Friday, September 27, 2019

Building Melbourne's Useful Network Part 22: A cheap Inner-East link (Burnley St)


When Melbourne Metro works began in earnest about a year ago some long-term temporary changes were made to bus routes. These included splitting the cross-city bus routes 216, 219 and 220 to avoid the work site on St Kilda Rd. The Sunshine routes were shortened to terminate in the CBD while the Brighton area routes finished at The Alfred hospital. Those needing to continue into the CBD had to catch a tram. Hence there are currently two independently-run Route 216 services, separated by several kilometres. Ditto for the other two. The PTV notice is below. 


Although the frequencies and operating hours of the east and west portions are (generally) similar (ie Smartbus-like frequencies with the unusual feature of late Sunday evening service) their catchments couldn't be more different. The Sunshine - Footscray ends of all three routes (i) serve  predominantly low income catchments, (ii) are often the only transport option in their catchment, and (iii) are very busy. Whereas the Brighton ends of all three (i) serve predominantly high income catchments, (ii) often parallel or overlap trains and trams and (iii) have low to moderate patronage, especially given their high service level. 

What will happen to the 216, 219 and 220 after the works? Will the east and west portions be reunited? Or can other things be done? For example service levels adjusted to suit patronage, with the west getting more trips and the east getting less? Another possibility is doing something with the eastern portions of some of the routes to make them more useful. More on that later. 

Existing network

You often can't easily go north-south. There's lots of lore about 'north of the Yarra' and 'south of the Yarra'. Apparently people are either one or the other with little exchange between the two. Or is that all a myth and just down to transport practicalities, with few direct connections between the areas?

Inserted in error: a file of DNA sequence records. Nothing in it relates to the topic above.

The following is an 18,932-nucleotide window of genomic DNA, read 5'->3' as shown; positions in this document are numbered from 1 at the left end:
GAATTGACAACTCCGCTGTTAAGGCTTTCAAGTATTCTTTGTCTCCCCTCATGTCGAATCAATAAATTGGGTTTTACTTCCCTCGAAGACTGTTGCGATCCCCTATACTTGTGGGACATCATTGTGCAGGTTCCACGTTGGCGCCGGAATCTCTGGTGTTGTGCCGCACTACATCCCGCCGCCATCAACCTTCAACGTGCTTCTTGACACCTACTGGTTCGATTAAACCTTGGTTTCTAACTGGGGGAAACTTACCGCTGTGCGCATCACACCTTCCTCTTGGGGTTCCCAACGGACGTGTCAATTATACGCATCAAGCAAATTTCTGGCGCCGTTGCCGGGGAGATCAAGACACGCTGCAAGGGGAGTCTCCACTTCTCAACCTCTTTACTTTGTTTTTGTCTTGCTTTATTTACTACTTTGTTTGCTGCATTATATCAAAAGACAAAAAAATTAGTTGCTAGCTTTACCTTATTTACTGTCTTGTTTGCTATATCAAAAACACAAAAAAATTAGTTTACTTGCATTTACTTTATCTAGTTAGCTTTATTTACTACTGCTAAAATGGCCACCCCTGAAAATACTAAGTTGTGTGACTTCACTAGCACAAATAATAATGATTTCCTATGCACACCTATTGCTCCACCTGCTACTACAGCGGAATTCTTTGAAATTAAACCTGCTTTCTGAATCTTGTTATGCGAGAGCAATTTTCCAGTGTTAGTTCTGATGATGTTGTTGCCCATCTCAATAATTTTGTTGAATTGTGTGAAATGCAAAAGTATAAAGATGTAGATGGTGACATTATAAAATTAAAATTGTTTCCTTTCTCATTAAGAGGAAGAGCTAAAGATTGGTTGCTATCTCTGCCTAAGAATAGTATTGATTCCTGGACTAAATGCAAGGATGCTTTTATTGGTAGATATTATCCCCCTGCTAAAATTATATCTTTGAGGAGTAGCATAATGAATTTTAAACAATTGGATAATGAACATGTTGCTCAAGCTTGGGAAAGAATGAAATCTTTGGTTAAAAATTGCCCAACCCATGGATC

The map below shows the network around the eastern part of the 216/219. It is rich in trains and trams but they don't go everywhere. Buses are flexible enough to serve some of the gaps but often they don't. Or they might not connect to railway stations. For example 216/219 turns off before it can reach Hawksburn Station. This makes it a poor feeder as riders can't take advantage of trains to get into the city quicker. Further north the trains and trams run roughly east-west but there are few north-south bus routes. There's only the straight 246 to the west and the angled 605. Further north there's nothing substantial between the 78 tram on Church St and the 16 on Glenferrie Rd (the 609 bus with its one or two trips per day on Power St can be ignored). 


Burnley St used to have a bus but doesn't any longer. Service was removed in 1987. But signs remain.




Twenty or thirty years of densification has brought no bus. This is why I suggested it last month as one of the top twelve corridors that needs a bus. 

The map below shows the network 'hole' created by this 'missing link'.  


Also not having a bus causes a reduction in SNAMUTS accessibility, with the area around Victoria Gardens having good east-west access but nothing from the north or south.


  
The picture at the top shows the extent to which the area has changed. The population decline has reversed. Units have gone up, housing students or CBD workers. And increasing car traffic has made trams slower than ever. So there might be merit in a Burnley St bus being restored to span a missing link in the grid. And MacRobertsons Bridge (below) gets plenty of traffic, with the lack of public transport over it not helping.